9. 9. ABA in practice • An approach comprising many evidence-based techniques or procedures for changing behavior • Stresses positive reinforcement and scientific evaluations of effectiveness • Highly individualized • Flexible and dynamic; intervention is adjusted continuously based on data • Delivered in a range of settings: homes, hospitals, clinics, schools, workplaces, community, etc. • Effective for improving functioning and reducing problematic behaviors in people of all ages, with and without disabilities, when implemented by professionals with bona fide training and experience in the discipline 9
  10. 10. ABA in practice• ABA is a distinct profession; not the same as clinical psychology, developmental psychology, educational psychology, counseling, special education, occupational therapy, etc.• The internationally accepted credentialing program for professional practitioners of ABA is managed by the nonprofit Behavior Analyst Certification Board, Inc. (BACB; see • Accredited by the National Council for Certifying Agencies, Institute for Credentialing Excellence • BACB-certified behavior analysts are recognized as qualified providers in autism insurance laws, Medicaid laws, and other laws and regulations in many states, and by the U.S. Department of Defense TRICARE health plan under its ABA benefit for military children with ASD. 10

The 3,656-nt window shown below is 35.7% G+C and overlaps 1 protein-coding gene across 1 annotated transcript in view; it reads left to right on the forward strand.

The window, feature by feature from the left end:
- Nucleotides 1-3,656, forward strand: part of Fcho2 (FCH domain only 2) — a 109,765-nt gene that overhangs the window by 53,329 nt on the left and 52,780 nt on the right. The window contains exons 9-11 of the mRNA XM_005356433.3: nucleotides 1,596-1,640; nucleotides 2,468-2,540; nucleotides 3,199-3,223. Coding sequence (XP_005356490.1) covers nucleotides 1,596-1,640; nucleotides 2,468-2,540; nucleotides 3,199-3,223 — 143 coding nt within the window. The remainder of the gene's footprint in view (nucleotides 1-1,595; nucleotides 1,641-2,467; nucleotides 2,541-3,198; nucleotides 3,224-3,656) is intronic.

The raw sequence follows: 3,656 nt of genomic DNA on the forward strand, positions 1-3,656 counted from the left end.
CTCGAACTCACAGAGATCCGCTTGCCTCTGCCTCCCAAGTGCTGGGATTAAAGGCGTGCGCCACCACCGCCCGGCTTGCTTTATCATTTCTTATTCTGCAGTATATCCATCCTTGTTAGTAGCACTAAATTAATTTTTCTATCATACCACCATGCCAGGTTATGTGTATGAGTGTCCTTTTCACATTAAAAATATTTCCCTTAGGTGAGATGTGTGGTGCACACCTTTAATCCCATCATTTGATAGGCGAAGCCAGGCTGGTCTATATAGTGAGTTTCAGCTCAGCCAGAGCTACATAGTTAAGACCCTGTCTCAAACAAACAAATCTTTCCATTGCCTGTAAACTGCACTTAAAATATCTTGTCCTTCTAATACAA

11. 11. ABA: Evidence-basedtreatment for ASD • Hundreds of published studies document the effectiveness of many specific, focused ABA techniques for building a wide range of important skills and reducing problem behaviors in people with ASD of all ages, in a variety of settings. • At least 11 controlled between-groups studies show that multiple ABA techniques combined into early comprehensive, intensive treatment programs can produce large improvements in symptoms and skill deficits in many young children with ASD when treatment is directed by qualified professional behavior analysts. 11
  12. 12. ABA: Medically necessarytreatment for ASD Asa neurological disorder, ASD is clearly a medical condition. It is diagnosed by a physician or a licensed psychologist. TheCDC (Centers for Disease Control and Prevention) identifies autism as a: "national public health crisis." 12